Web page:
Campito’s clean-up organization, Skid Row Brigade, works with Porter’s organization but doesn’t condone everything it does.
“It’s like a husband and wife: We don’t always agree,” Campito said.
“On Skid Row we can agree to disagree,” said Porter.
The pipes are the big draw in harm reduction distribution. “Those are the crowd pleasers,” said Sandra Mims, a community health worker with harm reduction group, LA Community Health Project, seated at her table at a North Hollywood access point one recent afternoon.
The latest wave of attacks on harm reduction by Republican politicians and conservative media has focused on “crack pipes” — a racist dog whistle, according to advocates. The kits include three glass pipes, with design variations to accommodate the ways crystal meth, crack and heroin are smoked, Mims said. Meth pipes are called “pookies” and crack pipes “straight shooters.” Some pipes come with lollipops for dry mouth.
Most people with substance abuse disorder live on the county’s general relief, about $220 a month, Mims said, and even a $10 pipe is a stretch.
“We want to get them smoking; basically fentanyl is in everything,” she said. “Drug dealers put it to make it more addicting, and it’s so powerful it keeps them coming back.… The people dying are mostly Black youth.”
Smoking drugs poses less risk of overdose than injecting because the ingestion patterns are different. Opioid smokers take small amounts throughout the day to stave off withdrawal, while those who inject shoot the whole hit. In that case, if the dosage is off, or the drug contains higher than expected levels of fentanyl, users can go into overdose before they know what hit them. Some studies suggest that handing out pipes helps turn injection-only users into smokers.
At the RV encampment on 78th Street, the outreach team from the Homeless Outreach Program Integrated Care System handed out the supplies.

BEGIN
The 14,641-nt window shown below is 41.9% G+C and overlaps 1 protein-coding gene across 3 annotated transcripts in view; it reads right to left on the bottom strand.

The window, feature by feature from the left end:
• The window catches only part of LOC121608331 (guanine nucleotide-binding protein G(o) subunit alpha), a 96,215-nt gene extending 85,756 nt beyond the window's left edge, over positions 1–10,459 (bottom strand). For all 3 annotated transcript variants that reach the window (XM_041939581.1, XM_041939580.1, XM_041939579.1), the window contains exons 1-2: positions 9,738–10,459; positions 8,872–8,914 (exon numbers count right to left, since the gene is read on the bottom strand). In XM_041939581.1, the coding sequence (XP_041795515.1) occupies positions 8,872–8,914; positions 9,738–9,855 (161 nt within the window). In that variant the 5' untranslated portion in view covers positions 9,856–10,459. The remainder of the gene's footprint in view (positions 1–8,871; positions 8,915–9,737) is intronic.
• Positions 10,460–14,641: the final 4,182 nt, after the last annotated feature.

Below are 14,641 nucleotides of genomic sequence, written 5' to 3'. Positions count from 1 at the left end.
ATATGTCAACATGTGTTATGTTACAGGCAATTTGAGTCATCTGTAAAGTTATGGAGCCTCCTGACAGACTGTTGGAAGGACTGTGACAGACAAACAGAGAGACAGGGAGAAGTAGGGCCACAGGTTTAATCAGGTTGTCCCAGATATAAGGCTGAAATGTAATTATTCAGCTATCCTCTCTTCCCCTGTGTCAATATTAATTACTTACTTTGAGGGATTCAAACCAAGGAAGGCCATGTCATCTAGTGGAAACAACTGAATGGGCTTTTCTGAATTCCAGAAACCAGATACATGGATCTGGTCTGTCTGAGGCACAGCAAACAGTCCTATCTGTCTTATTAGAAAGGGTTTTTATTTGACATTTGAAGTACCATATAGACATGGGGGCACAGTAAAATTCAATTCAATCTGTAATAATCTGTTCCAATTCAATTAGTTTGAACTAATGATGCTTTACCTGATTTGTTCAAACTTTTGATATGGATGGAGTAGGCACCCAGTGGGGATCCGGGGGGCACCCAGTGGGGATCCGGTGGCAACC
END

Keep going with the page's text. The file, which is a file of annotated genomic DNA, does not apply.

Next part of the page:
Connie Lemos, 61, cried as she took a meth pipe. She had lived in the neighborhood 35 years and lost her home when her grandmother died. Her husband was deported. She’s too embarrassed to buy a pipe at a store. “All the store owners know me,” she said.
The team drove to a sidewalk tent train near Avalon Boulevard and East Florence Avenue. Flies buzzed over a pile of debris. A woman with a shopping bag picked her way through, waving her hand and crinkling her nose at the smell.
Johnny Roman, 58, stays in one of the tents with his stepson Oscar Magana. The 22-year-old, who has autism, doodled assiduously in a notebook as Roman listed his own mental health challenges: bipolar disorder, ADHD and depression.
“Two months ago a friend of mine died,” Roman said, examining a large scab on his hand. ” He picked up a baggy and [injected] the whole thing; it was fentanyl.”
Roman took a pookie. “It keeps us from doing it other ways,” he said.
At a backstreet once known as “Murder Alley,” a line of aging crack users sat on chairs along the wall. Juanita Richardson, 61, shuffled up on a walker to the outreach team.
“I want everything you guys have,” she said. “This fentanyl, it’s nothing to laugh at.”
Richardson is on methadone and said she doesn’t use illicit drugs every day. She planned to sell the supplies: $10 for a pookie, $2 for a rig or syringe and $5 for a crack straight shooter, she said. Which is fine, said Oscar Arellano, program manager for the HOPICS team. The point is to get the protection into the community.
“They’re the first responders,” Arellano said. “We’re not condoning. We’re supporting.”